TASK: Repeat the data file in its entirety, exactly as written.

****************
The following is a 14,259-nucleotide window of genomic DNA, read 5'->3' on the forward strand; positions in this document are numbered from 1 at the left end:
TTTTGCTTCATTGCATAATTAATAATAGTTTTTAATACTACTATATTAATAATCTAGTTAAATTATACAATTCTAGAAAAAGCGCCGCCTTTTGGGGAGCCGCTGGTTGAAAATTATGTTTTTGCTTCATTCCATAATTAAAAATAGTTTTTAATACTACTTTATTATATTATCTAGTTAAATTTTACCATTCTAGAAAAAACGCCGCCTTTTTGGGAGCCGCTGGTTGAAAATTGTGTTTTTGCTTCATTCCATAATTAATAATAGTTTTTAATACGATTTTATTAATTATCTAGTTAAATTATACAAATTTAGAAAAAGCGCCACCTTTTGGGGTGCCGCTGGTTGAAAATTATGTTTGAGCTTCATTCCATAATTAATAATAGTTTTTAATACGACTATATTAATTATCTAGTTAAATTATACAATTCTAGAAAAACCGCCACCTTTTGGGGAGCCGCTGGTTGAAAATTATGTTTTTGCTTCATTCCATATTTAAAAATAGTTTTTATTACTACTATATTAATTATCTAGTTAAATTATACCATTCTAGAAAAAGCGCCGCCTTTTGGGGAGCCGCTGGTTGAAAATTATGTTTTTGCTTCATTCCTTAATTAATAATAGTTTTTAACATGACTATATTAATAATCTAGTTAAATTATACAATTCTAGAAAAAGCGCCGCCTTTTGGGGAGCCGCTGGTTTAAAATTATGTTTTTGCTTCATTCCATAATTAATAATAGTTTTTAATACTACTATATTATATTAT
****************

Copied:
The following is a 14,259-nucleotide window of genomic DNA, read 5'->3' on the forward strand; positions in this document are numbered from 1 at the left end:
TTTTGCTTCATTGCATAATTAATAATAGTTTTTAATACTACTATATTAATAATCTAGTTAAATTATACAATTCTAGAAAAAGCGCCGCCTTTTGGGGAGCCGCTGGTTGAAAATTATGTTTTTGCTTCATTCCATAATTAAAAATAGTTTTTAATACTACTTTATTATATTATCTAGTTAAATTTTACCATTCTAGAAAAAACGCCGCCTTTTTGGGAGCCGCTGGTTGAAAATTGTGTTTTTGCTTCATTCCATAATTAATAATAGTTTTTAATACGATTTTATTAATTATCTAGTTAAATTATACAAATTTAGAAAAAGCGCCACCTTTTGGGGTGCCGCTGGTTGAAAATTATGTTTGAGCTTCATTCCATAATTAATAATAGTTTTTAATACGACTATATTAATTATCTAGTTAAATTATACAATTCTAGAAAAACCGCCACCTTTTGGGGAGCCGCTGGTTGAAAATTATGTTTTTGCTTCATTCCATATTTAAAAATAGTTTTTATTACTACTATATTAATTATCTAGTTAAATTATACCATTCTAGAAAAAGCGCCGCCTTTTGGGGAGCCGCTGGTTGAAAATTATGTTTTTGCTTCATTCCTTAATTAATAATAGTTTTTAACATGACTATATTAATAATCTAGTTAAATTATACAATTCTAGAAAAAGCGCCGCCTTTTGGGGAGCCGCTGGTTTAAAATTATGTTTTTGCTTCATTCCATAATTAATAATAGTTTTTAATACTACTATATTATATTAT